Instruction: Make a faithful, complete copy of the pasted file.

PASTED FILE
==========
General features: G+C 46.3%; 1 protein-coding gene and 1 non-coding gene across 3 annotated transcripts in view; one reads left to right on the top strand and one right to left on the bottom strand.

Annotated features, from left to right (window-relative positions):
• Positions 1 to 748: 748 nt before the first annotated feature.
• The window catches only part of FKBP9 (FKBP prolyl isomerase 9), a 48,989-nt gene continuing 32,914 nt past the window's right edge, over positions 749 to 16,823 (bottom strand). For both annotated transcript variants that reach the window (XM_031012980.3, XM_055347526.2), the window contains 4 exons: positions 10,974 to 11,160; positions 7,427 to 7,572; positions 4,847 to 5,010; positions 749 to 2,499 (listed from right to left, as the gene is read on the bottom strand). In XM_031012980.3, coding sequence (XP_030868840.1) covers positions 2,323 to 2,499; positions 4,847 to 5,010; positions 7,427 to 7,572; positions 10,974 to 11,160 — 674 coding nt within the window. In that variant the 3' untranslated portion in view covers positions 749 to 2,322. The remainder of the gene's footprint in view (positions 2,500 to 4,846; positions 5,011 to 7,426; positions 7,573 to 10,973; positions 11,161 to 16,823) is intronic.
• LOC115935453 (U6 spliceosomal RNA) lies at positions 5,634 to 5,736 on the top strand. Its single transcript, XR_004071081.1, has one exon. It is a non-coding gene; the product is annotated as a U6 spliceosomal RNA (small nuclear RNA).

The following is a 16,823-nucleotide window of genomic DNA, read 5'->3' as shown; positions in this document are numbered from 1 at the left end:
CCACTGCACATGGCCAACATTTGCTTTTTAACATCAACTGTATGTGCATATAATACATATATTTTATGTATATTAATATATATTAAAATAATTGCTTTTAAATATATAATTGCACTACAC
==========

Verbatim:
General features: G+C 46.3%; 1 protein-coding gene and 1 non-coding gene across 3 annotated transcripts in view; one reads left to right on the top strand and one right to left on the bottom strand.

Annotated features, from left to right (window-relative positions):
• Positions 1 to 748: 748 nt before the first annotated feature.
• The window catches only part of FKBP9 (FKBP prolyl isomerase 9), a 48,989-nt gene continuing 32,914 nt past the window's right edge, over positions 749 to 16,823 (bottom strand). For both annotated transcript variants that reach the window (XM_031012980.3, XM_055347526.2), the window contains 4 exons: positions 10,974 to 11,160; positions 7,427 to 7,572; positions 4,847 to 5,010; positions 749 to 2,499 (listed from right to left, as the gene is read on the bottom strand). In XM_031012980.3, coding sequence (XP_030868840.1) covers positions 2,323 to 2,499; positions 4,847 to 5,010; positions 7,427 to 7,572; positions 10,974 to 11,160 — 674 coding nt within the window. In that variant the 3' untranslated portion in view covers positions 749 to 2,322. The remainder of the gene's footprint in view (positions 2,500 to 4,846; positions 5,011 to 7,426; positions 7,573 to 10,973; positions 11,161 to 16,823) is intronic.
• LOC115935453 (U6 spliceosomal RNA) lies at positions 5,634 to 5,736 on the top strand. Its single transcript, XR_004071081.1, has one exon. It is a non-coding gene; the product is annotated as a U6 spliceosomal RNA (small nuclear RNA).

The following is a 16,823-nucleotide window of genomic DNA, read 5'->3' as shown; positions in this document are numbered from 1 at the left end:
CCACTGCACATGGCCAACATTTGCTTTTTAACATCAACTGTATGTGCATATAATACATATATTTTATGTATATTAATATATATTAAAATAATTGCTTTTAAATATATAATTGCACTACAC